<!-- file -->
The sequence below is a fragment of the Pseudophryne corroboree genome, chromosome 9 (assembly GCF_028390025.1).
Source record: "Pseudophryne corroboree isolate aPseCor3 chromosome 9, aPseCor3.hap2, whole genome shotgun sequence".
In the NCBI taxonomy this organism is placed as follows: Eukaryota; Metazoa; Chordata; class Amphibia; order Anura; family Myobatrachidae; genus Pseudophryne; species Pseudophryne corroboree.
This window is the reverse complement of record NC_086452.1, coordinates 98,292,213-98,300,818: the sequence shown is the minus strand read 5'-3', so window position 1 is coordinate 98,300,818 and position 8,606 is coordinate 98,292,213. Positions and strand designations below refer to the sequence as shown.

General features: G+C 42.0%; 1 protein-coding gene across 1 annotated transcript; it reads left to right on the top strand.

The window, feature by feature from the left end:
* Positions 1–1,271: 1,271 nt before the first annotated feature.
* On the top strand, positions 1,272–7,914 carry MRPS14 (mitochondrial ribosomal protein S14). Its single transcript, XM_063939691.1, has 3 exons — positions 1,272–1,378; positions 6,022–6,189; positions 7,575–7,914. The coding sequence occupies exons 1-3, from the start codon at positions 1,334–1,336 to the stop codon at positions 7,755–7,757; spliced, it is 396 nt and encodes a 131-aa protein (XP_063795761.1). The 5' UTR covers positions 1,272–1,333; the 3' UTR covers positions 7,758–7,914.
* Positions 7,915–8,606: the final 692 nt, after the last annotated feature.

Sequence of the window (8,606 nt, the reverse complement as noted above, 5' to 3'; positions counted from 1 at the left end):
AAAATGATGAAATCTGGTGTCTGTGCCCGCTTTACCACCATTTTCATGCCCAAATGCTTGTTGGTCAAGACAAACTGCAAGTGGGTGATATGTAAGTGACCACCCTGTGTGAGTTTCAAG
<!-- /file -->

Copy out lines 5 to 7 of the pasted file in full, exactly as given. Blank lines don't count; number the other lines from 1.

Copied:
General features: G+C 42.0%; 1 protein-coding gene across 1 annotated transcript; it reads left to right on the top strand.

The window, feature by feature from the left end:
* Positions 1–1,271: 1,271 nt before the first annotated feature.